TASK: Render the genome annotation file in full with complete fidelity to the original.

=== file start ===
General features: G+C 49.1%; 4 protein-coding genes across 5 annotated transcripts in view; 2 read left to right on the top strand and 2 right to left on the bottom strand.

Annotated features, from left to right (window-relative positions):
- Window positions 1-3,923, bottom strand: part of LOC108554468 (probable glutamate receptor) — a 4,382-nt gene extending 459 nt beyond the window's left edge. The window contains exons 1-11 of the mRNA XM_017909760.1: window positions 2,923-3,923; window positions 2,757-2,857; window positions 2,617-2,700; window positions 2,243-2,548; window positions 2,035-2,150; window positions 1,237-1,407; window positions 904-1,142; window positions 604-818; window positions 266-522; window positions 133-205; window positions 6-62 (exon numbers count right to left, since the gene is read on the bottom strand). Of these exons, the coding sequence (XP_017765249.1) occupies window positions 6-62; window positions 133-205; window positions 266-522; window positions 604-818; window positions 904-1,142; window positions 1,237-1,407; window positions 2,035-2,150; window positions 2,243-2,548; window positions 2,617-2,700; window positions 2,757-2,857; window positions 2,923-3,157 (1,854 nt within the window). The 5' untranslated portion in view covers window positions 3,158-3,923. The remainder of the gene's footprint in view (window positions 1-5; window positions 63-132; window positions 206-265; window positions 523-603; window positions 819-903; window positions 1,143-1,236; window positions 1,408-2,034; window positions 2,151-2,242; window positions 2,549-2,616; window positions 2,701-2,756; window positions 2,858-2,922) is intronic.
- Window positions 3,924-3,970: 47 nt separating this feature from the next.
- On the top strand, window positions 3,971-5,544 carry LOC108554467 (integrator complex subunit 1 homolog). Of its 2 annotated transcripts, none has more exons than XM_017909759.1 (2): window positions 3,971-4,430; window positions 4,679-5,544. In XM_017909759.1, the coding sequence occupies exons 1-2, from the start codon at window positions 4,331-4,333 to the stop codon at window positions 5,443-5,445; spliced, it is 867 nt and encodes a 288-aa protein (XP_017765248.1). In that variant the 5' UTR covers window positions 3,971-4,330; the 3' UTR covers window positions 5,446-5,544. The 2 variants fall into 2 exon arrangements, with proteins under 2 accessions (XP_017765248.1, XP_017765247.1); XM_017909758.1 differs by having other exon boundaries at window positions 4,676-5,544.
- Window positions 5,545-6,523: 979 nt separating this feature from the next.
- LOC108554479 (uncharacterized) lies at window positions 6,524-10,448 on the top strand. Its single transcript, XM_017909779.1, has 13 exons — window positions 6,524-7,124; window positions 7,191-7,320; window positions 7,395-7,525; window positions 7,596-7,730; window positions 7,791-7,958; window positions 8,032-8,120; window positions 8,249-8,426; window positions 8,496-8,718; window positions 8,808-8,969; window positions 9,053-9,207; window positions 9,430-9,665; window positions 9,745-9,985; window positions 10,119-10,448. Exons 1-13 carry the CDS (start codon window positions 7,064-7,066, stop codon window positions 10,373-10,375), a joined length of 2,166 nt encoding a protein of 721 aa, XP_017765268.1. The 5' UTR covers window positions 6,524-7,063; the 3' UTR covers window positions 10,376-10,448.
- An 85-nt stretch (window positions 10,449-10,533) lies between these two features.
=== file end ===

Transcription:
General features: G+C 49.1%; 4 protein-coding genes across 5 annotated transcripts in view; 2 read left to right on the top strand and 2 right to left on the bottom strand.

Annotated features, from left to right (window-relative positions):
- Window positions 1-3,923, bottom strand: part of LOC108554468 (probable glutamate receptor) — a 4,382-nt gene extending 459 nt beyond the window's left edge. The window contains exons 1-11 of the mRNA XM_017909760.1: window positions 2,923-3,923; window positions 2,757-2,857; window positions 2,617-2,700; window positions 2,243-2,548; window positions 2,035-2,150; window positions 1,237-1,407; window positions 904-1,142; window positions 604-818; window positions 266-522; window positions 133-205; window positions 6-62 (exon numbers count right to left, since the gene is read on the bottom strand). Of these exons, the coding sequence (XP_017765249.1) occupies window positions 6-62; window positions 133-205; window positions 266-522; window positions 604-818; window positions 904-1,142; window positions 1,237-1,407; window positions 2,035-2,150; window positions 2,243-2,548; window positions 2,617-2,700; window positions 2,757-2,857; window positions 2,923-3,157 (1,854 nt within the window). The 5' untranslated portion in view covers window positions 3,158-3,923. The remainder of the gene's footprint in view (window positions 1-5; window positions 63-132; window positions 206-265; window positions 523-603; window positions 819-903; window positions 1,143-1,236; window positions 1,408-2,034; window positions 2,151-2,242; window positions 2,549-2,616; window positions 2,701-2,756; window positions 2,858-2,922) is intronic.
- Window positions 3,924-3,970: 47 nt separating this feature from the next.
- On the top strand, window positions 3,971-5,544 carry LOC108554467 (integrator complex subunit 1 homolog). Of its 2 annotated transcripts, none has more exons than XM_017909759.1 (2): window positions 3,971-4,430; window positions 4,679-5,544. In XM_017909759.1, the coding sequence occupies exons 1-2, from the start codon at window positions 4,331-4,333 to the stop codon at window positions 5,443-5,445; spliced, it is 867 nt and encodes a 288-aa protein (XP_017765248.1). In that variant the 5' UTR covers window positions 3,971-4,330; the 3' UTR covers window positions 5,446-5,544. The 2 variants fall into 2 exon arrangements, with proteins under 2 accessions (XP_017765248.1, XP_017765247.1); XM_017909758.1 differs by having other exon boundaries at window positions 4,676-5,544.
- Window positions 5,545-6,523: 979 nt separating this feature from the next.
- LOC108554479 (uncharacterized) lies at window positions 6,524-10,448 on the top strand. Its single transcript, XM_017909779.1, has 13 exons — window positions 6,524-7,124; window positions 7,191-7,320; window positions 7,395-7,525; window positions 7,596-7,730; window positions 7,791-7,958; window positions 8,032-8,120; window positions 8,249-8,426; window positions 8,496-8,718; window positions 8,808-8,969; window positions 9,053-9,207; window positions 9,430-9,665; window positions 9,745-9,985; window positions 10,119-10,448. Exons 1-13 carry the CDS (start codon window positions 7,064-7,066, stop codon window positions 10,373-10,375), a joined length of 2,166 nt encoding a protein of 721 aa, XP_017765268.1. The 5' UTR covers window positions 6,524-7,063; the 3' UTR covers window positions 10,376-10,448.
- An 85-nt stretch (window positions 10,449-10,533) lies between these two features.